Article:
The spectre of Neo-Nazism is no longer haunting Greece – it looks like it is here to stay.
The extreme right, anti-immigrant Golden Dawn party, which has Nazi roots, appears headed for a third-place finish in the election.
Its showing comes despite the fact that the party’s leader and most of its MPs are behind bars, facing charges of participating in a “criminal organisation” accused of murders, brutal attacks on migrants and others, extortion and arson.
With more than 90% of the voting precincts reporting, Golden Dawn was receiving 6.3% of the vote, narrowly leading the centrist Potami (“River”) with 6.04%.
Both parties exceeded the 3% minimum required to gain seats in the 300-member parliament – with each forecast to win 17 seats.
Its share of the vote does not match the 9.39% it received in last June’s European Parliament election in which Golden Dawn also finished third. It also trails the 6.92% won in the previous national election, in June 2012.
But considering the exposure of a series of crimes allegedly committed by its members, including the September 2013 murder of a leftist rapper, Pavlos Fyssas, the result obtained yesterday may be even more significant.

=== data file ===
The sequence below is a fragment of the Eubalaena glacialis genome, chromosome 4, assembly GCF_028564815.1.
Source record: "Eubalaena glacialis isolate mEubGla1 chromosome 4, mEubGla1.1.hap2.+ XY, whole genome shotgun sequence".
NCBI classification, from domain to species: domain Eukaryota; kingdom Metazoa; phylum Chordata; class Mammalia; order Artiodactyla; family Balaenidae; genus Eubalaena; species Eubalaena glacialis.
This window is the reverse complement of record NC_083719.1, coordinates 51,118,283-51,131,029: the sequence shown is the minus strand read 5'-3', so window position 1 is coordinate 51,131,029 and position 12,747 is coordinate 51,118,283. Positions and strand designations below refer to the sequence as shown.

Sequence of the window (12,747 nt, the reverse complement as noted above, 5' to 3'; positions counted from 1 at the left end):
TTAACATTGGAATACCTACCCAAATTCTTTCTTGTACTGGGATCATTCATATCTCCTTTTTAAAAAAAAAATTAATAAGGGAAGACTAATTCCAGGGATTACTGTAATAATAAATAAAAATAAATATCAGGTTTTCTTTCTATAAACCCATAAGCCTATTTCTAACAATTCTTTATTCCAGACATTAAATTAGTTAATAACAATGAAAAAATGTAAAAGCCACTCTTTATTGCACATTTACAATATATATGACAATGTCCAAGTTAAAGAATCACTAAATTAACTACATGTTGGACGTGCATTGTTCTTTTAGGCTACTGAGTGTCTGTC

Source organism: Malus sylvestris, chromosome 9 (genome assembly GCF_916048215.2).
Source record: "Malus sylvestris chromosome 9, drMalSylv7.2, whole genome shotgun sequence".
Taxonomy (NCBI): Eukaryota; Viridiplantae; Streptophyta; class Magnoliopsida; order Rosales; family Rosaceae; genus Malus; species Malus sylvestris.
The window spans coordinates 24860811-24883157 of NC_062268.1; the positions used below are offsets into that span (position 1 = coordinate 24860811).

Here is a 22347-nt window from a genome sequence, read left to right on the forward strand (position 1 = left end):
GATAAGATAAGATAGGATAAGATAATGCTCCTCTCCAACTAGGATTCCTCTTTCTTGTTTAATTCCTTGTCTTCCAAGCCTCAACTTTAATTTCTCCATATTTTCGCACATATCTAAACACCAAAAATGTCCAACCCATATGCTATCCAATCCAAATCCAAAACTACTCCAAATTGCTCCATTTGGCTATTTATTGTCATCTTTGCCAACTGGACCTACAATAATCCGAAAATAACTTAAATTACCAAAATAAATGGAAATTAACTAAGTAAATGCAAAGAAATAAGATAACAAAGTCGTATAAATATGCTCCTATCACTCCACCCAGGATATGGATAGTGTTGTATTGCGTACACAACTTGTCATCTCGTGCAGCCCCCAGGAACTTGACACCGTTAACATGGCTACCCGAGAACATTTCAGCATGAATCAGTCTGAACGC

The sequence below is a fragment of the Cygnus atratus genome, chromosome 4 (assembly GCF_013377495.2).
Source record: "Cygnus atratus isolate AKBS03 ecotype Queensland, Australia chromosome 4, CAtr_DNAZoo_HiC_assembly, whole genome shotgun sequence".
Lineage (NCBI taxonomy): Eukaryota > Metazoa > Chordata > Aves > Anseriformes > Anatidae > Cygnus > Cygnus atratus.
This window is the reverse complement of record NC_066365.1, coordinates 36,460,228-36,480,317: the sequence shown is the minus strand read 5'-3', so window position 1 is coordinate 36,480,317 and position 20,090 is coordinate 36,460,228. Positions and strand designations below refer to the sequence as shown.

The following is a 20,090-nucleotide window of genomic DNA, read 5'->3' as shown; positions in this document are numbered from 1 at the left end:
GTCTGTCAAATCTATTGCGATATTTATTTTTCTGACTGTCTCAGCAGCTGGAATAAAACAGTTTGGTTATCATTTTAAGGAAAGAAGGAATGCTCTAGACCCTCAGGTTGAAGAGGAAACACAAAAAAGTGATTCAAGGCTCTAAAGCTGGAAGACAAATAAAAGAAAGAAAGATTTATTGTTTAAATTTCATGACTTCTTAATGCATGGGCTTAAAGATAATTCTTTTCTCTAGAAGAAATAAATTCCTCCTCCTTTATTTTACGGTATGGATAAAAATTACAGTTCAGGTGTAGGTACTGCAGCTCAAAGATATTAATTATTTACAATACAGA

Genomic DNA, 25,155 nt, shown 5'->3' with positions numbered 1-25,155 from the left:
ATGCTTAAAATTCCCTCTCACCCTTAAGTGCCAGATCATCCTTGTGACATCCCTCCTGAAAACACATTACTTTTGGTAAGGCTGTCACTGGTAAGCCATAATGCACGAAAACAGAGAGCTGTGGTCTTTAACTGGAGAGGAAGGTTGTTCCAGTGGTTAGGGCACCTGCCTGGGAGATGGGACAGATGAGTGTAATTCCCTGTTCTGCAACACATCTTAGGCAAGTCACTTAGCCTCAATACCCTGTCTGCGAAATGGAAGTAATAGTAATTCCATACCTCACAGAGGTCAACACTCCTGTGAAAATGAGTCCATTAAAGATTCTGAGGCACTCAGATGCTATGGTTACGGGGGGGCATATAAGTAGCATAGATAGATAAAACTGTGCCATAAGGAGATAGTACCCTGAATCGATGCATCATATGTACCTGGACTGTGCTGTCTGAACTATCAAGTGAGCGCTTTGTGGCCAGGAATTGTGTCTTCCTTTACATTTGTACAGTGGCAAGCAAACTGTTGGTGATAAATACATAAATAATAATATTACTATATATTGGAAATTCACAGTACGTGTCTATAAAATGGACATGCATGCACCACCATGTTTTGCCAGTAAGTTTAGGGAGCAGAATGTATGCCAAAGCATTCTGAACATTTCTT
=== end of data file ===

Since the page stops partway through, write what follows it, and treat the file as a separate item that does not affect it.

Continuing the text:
This is no longer merely an angry protest vote, a one-off voters’ tiff with “corrupt politicians”. This is an established vote and a hardened electorate.
“They can no longer plead ignorance. They have dipped their hands in blood,” Communist MP Liana Kanelli commented on the result.
Golden Dawn leader Nikos Mihaloliakos and his senior lieutenants were not free to campaign ahead of the election, since they were behind bars.
They were free to stand as candidates because they have not yet gone to trial. Some of them, including Mihaloliakos, may soon be set free when their 18-month maximum pre-trial detention limit is reached.
In a taped statement yesterday, Mihaloliakos celebrated his party’s performance.
“We achieved this great victory despite the fact that we could not be guaranteed an equal and so-called democratic election as the regime likes to call it, shunned by all (media), facing mudslinging and slander from all sides ... having to campaign through a payphone,” he said.
“We have a fresh mandate ... everyone fought to keep Golden Dawn away and they lost. Golden Dawn won.”
In a further twist, if the radical left Syriza party, the winner of the election, fails to achieve an outright majority, it might not be able to form a government and return the mandate, given to it by the President of the Republic.
In that case, the second party takes up the mandate and, if it fails in turn, the third party does. The prospect of a handcuffed Mihaloliakos, escorted by police to meet the Greek president to be asked to try to form a government, sends jitters throughout the political class.
And, if it gets the chance, Golden Dawn is certain to exploit the occasion for maximum effect to ridicule the democracy they despise and whose benefits they are trying to exploit.